Gerhard reflects on a TV slot last year, soon to be aired, and reviews some of the highlights of his recent visit to Los Angeles.
Last year I wrote about my experience of being in front of the camera on Alex Polizzi’s The Fixer on BBC Two. At long last, it was announced that the programme would be aired on Tuesday, 27 January, at 8pm. It should be a good episode. For some cake and baking inspiration, Alex brought the owners of a coffee shop in Torquay to Konditor & Cook.
I felt that the owners, a husband and wife team and their daughter, had their hearts in the right place. With little experience and two strong women at the helm, however, I sensed it wasn’t all plain sailing. Their home-baked cake range left a lot to be desired and appeared to cater more for them than their customers. There’s only one way to find out if the kettle sang or cried after Alex was done fixing.
What this programme will highlight is how hard it is to make a success of a catering business venture. In London, a surprisingly large number of baking enterprises have managed to establish themselves over the past 20 years. Some of them have been so inspirational that they helped put London on the world’s baking map. A generation ago, no catering college from continental Europe would have sent their students on exchange programmes to London, but now they do. Likewise, the influx of interns from all over the globe cements the capital’s reputation.
California is the foodie heaven of the USA and my recent trip there took me to Los Angeles, in particular. I loved the café and breakfast culture, particularly the ficelle breadsticks filled with goat’s cheese and beetroot from the Proof Bakery (www.proofbakeryla.com) in a hip area filled with young families.
Equally impressive was the brioche toast at Sqirl (http://sqirlla.com), a start-up in a “rough round the edges” part of East Hollywood.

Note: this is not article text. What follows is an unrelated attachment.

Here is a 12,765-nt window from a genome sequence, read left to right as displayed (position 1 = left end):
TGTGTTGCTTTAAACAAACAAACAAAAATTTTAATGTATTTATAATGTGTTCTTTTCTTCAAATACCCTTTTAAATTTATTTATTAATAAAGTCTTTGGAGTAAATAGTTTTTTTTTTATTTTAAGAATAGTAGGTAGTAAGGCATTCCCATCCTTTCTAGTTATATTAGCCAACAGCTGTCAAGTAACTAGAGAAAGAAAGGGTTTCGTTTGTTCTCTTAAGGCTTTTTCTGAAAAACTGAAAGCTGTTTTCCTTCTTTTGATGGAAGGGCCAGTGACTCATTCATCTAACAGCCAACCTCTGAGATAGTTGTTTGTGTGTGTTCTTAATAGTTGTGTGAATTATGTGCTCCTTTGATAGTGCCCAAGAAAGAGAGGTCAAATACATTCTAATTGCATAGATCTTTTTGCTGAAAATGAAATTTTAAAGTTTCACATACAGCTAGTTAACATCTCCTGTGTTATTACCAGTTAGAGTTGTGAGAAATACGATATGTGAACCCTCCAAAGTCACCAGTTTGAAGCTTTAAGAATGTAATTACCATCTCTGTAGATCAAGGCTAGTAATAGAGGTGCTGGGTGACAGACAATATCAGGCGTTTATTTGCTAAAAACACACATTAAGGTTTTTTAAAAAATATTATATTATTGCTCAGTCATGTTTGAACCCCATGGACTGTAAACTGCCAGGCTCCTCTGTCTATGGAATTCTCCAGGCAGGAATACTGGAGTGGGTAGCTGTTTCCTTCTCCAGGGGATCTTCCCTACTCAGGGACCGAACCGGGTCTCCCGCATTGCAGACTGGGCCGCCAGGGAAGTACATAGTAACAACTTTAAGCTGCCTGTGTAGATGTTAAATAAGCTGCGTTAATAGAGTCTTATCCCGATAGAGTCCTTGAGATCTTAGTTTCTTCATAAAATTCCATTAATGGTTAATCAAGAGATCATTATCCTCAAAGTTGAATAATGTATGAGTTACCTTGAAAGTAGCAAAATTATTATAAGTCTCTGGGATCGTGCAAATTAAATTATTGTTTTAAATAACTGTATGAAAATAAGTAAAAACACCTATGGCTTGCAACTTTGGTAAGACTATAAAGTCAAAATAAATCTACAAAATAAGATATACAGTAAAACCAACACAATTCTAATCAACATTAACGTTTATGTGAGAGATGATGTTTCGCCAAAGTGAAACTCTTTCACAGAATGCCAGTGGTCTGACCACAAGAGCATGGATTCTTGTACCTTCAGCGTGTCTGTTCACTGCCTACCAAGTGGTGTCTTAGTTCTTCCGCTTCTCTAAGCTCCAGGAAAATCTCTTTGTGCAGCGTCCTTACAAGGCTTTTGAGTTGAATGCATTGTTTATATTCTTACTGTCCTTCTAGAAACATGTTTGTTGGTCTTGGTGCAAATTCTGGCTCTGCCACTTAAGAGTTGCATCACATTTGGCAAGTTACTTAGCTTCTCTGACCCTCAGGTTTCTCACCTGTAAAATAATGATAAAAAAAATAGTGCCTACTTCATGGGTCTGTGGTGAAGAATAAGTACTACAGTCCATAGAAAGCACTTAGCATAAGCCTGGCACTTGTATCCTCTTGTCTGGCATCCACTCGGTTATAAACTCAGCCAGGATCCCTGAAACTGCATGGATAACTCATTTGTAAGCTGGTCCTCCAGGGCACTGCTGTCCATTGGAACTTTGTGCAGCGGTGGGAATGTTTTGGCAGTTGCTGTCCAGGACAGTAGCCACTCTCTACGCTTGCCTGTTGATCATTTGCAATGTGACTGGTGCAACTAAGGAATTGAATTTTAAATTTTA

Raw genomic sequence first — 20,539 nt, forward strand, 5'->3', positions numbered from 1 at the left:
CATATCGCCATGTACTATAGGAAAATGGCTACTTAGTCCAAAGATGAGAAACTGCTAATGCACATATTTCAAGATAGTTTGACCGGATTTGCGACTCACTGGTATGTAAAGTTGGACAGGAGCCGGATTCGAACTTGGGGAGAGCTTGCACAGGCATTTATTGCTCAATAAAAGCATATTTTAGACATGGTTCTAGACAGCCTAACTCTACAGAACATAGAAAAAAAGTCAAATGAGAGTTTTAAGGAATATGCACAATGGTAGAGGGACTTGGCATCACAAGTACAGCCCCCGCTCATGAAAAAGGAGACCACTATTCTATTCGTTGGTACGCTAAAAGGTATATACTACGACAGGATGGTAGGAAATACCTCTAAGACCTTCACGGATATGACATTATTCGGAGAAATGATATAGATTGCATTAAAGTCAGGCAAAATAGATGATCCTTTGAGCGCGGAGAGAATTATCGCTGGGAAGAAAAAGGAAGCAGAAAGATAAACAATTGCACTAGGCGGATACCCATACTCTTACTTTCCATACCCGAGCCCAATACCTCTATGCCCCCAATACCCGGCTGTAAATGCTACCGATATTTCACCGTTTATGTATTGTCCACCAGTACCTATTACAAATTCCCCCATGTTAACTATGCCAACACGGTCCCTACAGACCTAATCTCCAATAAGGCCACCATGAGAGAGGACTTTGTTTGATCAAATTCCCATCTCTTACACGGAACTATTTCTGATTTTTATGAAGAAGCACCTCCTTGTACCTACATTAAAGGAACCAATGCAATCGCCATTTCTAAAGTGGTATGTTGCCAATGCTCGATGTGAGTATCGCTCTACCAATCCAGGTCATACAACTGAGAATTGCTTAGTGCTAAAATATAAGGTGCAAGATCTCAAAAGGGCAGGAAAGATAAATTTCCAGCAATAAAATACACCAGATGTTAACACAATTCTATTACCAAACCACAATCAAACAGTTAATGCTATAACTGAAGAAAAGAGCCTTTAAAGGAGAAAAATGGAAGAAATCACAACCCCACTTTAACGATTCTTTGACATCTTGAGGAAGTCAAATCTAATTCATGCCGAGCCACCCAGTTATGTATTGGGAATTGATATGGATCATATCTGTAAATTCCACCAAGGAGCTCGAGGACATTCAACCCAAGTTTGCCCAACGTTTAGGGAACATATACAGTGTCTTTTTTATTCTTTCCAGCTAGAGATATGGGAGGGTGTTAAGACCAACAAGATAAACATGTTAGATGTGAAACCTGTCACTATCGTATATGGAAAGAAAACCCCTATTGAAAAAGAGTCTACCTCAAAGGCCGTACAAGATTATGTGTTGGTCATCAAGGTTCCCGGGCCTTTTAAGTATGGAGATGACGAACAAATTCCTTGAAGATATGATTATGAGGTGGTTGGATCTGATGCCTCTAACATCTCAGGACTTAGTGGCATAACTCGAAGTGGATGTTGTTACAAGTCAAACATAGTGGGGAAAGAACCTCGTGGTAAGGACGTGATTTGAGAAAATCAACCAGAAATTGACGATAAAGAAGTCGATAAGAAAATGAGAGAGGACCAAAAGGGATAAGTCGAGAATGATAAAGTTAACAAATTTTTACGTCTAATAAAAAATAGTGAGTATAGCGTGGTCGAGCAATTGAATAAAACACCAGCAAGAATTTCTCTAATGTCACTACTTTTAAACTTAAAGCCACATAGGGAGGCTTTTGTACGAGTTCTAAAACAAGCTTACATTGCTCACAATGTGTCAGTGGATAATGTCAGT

For the most upmarket offer, you have to go to Beverly Hills. There, you can get your fill of cupcakes from Sprinkles Bakery’s 24-hour cupcake ATM, or something fancy from the Bouchon Bakery (French-style baking) or Joan’s on Third, LA’s equivalent of Dean & DeLuca. I thought their cake counter looked most appetising.
West Hollywood is the place for novelty cake baking, and the two places that stood out were Duff’s CakeMix (http://duffscakemix.com/bakery) and Charm City Bakery (www.charmcitycakeswest.com), both under the patronship of Ace of Cake star Duff Goldman. The DIY baking studio at Duff’s is pretty impressive: huge trestle tables with seating for more than 80, a glass-encased airbrushing zone, and a fun photo booth to share those very special cake triumphs, popular with young Hollywood lasses, I’m told.
Looks like if I wanted some serious (bread) baking I should have headed further north to San Francisco where Chad Robinson, of Tartine Bakery, has been making headlines for some time and his books have a cult following among bakers.
This year’s Oscar nominations are full of British talent – if there was a global Baking Oscar, I think Britain would do quite well too.